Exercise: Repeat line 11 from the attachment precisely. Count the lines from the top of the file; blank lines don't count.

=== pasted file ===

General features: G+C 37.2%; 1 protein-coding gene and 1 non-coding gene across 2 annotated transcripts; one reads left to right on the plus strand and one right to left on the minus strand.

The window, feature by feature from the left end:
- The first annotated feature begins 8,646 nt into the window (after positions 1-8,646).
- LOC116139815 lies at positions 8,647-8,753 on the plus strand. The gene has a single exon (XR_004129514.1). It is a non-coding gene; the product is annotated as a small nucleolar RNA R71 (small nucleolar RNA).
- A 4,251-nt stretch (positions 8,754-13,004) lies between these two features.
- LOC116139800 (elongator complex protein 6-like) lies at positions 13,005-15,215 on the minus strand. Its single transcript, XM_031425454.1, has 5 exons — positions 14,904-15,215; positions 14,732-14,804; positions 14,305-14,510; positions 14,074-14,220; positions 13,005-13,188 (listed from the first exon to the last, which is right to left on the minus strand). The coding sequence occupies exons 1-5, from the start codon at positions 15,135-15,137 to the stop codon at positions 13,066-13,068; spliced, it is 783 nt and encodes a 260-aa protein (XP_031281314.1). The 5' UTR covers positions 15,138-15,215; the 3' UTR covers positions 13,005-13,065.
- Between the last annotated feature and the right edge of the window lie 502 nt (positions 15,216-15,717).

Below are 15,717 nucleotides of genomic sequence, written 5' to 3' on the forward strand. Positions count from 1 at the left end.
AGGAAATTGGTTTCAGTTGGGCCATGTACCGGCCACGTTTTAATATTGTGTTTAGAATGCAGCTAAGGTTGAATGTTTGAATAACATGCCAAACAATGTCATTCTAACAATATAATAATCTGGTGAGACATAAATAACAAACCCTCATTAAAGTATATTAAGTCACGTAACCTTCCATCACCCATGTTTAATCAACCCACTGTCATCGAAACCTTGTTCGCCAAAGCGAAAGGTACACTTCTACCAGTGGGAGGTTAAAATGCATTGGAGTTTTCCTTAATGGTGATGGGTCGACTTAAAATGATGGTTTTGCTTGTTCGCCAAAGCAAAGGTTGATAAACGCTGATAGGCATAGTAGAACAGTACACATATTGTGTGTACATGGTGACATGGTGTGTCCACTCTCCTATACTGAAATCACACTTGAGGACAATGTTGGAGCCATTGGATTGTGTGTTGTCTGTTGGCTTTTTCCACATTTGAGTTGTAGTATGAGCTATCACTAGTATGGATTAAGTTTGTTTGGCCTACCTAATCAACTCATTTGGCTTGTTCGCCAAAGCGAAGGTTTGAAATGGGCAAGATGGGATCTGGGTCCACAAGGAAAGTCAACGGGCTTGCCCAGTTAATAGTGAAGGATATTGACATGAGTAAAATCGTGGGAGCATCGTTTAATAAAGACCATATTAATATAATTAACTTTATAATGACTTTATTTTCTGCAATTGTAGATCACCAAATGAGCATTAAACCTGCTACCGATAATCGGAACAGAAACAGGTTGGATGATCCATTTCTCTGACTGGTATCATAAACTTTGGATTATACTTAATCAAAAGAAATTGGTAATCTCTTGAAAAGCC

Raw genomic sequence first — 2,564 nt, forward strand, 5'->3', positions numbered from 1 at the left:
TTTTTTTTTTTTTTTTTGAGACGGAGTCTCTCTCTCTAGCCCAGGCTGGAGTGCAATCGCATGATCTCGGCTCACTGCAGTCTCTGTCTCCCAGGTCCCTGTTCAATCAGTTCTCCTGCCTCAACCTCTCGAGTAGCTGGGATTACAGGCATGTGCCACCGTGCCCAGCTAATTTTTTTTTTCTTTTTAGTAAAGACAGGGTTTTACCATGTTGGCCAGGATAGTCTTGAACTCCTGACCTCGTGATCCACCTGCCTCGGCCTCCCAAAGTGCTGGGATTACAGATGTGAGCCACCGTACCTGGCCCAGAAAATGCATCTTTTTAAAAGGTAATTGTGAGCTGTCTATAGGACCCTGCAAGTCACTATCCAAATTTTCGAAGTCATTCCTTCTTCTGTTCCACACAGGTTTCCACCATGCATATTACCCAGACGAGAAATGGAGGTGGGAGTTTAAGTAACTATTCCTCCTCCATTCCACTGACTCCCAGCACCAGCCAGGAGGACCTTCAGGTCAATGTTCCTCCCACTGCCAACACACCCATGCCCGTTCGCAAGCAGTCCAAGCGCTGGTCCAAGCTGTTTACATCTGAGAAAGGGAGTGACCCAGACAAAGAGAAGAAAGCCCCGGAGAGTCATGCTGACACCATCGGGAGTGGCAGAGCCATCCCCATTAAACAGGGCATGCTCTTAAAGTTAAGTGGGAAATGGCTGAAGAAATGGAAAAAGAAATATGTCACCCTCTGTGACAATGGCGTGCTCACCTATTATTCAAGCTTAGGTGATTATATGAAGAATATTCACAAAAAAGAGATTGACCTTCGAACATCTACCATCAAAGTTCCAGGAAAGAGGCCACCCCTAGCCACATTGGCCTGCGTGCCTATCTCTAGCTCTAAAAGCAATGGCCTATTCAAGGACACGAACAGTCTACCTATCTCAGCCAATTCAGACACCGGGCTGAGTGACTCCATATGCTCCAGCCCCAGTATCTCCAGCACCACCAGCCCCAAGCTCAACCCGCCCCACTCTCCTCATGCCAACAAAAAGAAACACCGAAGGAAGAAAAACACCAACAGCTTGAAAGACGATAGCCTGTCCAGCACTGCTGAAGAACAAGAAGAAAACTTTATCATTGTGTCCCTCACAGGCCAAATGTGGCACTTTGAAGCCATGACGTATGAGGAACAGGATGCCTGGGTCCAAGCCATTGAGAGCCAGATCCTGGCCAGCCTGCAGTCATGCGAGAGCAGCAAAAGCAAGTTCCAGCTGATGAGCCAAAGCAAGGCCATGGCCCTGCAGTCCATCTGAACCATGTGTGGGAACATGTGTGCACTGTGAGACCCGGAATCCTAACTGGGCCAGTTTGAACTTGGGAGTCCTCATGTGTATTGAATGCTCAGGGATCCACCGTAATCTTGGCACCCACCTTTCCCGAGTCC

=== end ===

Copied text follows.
TTTTTTTTTTTTTTTTTGAGACGGAGTCTCTCTCTCTAGCCCAGGCTGGAGTGCAATCGCATGATCTCGGCTCACTGCAGTCTCTGTCTCCCAGGTCCCTGTTCAATCAGTTCTCCTGCCTCAACCTCTCGAGTAGCTGGGATTACAGGCATGTGCCACCGTGCCCAGCTAATTTTTTTTTTCTTTTTAGTAAAGACAGGGTTTTACCATGTTGGCCAGGATAGTCTTGAACTCCTGACCTCGTGATCCACCTGCCTCGGCCTCCCAAAGTGCTGGGATTACAGATGTGAGCCACCGTACCTGGCCCAGAAAATGCATCTTTTTAAAAGGTAATTGTGAGCTGTCTATAGGACCCTGCAAGTCACTATCCAAATTTTCGAAGTCATTCCTTCTTCTGTTCCACACAGGTTTCCACCATGCATATTACCCAGACGAGAAATGGAGGTGGGAGTTTAAGTAACTATTCCTCCTCCATTCCACTGACTCCCAGCACCAGCCAGGAGGACCTTCAGGTCAATGTTCCTCCCACTGCCAACACACCCATGCCCGTTCGCAAGCAGTCCAAGCGCTGGTCCAAGCTGTTTACATCTGAGAAAGGGAGTGACCCAGACAAAGAGAAGAAAGCCCCGGAGAGTCATGCTGACACCATCGGGAGTGGCAGAGCCATCCCCATTAAACAGGGCATGCTCTTAAAGTTAAGTGGGAAATGGCTGAAGAAATGGAAAAAGAAATATGTCACCCTCTGTGACAATGGCGTGCTCACCTATTATTCAAGCTTAGGTGATTATATGAAGAATATTCACAAAAAAGAGATTGACCTTCGAACATCTACCATCAAAGTTCCAGGAAAGAGGCCACCCCTAGCCACATTGGCCTGCGTGCCTATCTCTAGCTCTAAAAGCAATGGCCTATTCAAGGACACGAACAGTCTACCTATCTCAGCCAATTCAGACACCGGGCTGAGTGACTCCATATGCTCCAGCCCCAGTATCTCCAGCACCACCAGCCCCAAGCTCAACCCGCCCCACTCTCCTCATGCCAACAAAAAGAAACACCGAAGGAAGAAAAACACCAACAGCTTGAAAGACGATAGCCTGTCCAGCACTGCTGAAGAACAAGAAGAAAACTTTATCATTGTGTCCCTCACAGGCCAAATGTGGCACTTTGAAGCCATGACGTATGAGGAACAGGATGCCTGGGTCCAAGCCATTGAGAGCCAGATCCTGGCCAGCCTGCAGTCATGCGAGAGCAGCAAAAGCAAGTTCCAGCTGATGAGCCAAAGCAAGGCCATGGCCCTGCAGTCCATCTGAACCATGTGTGGGAACATGTGTGCACTGTGAGACCCGGAATCCTAACTGGGCCAGTTTGAACTTGGGAGTCCTCATGTGTATTGAATGCTCAGGGATCCACCGTAATCTTGGCACCCACCTTTCCCGAGTCC